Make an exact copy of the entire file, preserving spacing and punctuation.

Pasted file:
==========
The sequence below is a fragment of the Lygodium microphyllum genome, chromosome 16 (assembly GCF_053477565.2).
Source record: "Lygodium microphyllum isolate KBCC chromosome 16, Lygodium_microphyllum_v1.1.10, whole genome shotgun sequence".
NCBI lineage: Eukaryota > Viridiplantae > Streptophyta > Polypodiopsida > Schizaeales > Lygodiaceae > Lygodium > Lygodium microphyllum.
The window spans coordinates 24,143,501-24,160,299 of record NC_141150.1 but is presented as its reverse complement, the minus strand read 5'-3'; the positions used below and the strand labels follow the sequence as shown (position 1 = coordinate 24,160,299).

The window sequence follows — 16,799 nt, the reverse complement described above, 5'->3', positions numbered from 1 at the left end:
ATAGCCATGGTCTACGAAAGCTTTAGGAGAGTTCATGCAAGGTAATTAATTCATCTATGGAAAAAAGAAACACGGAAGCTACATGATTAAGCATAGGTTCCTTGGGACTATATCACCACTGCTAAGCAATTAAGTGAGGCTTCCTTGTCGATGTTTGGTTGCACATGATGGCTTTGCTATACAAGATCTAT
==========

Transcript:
The sequence below is a fragment of the Lygodium microphyllum genome, chromosome 16 (assembly GCF_053477565.2).
Source record: "Lygodium microphyllum isolate KBCC chromosome 16, Lygodium_microphyllum_v1.1.10, whole genome shotgun sequence".
NCBI lineage: Eukaryota > Viridiplantae > Streptophyta > Polypodiopsida > Schizaeales > Lygodiaceae > Lygodium > Lygodium microphyllum.
The window spans coordinates 24,143,501-24,160,299 of record NC_141150.1 but is presented as its reverse complement, the minus strand read 5'-3'; the positions used below and the strand labels follow the sequence as shown (position 1 = coordinate 24,160,299).

The window sequence follows — 16,799 nt, the reverse complement described above, 5'->3', positions numbered from 1 at the left end:
ATAGCCATGGTCTACGAAAGCTTTAGGAGAGTTCATGCAAGGTAATTAATTCATCTATGGAAAAAAGAAACACGGAAGCTACATGATTAAGCATAGGTTCCTTGGGACTATATCACCACTGCTAAGCAATTAAGTGAGGCTTCCTTGTCGATGTTTGGTTGCACATGATGGCTTTGCTATACAAGATCTAT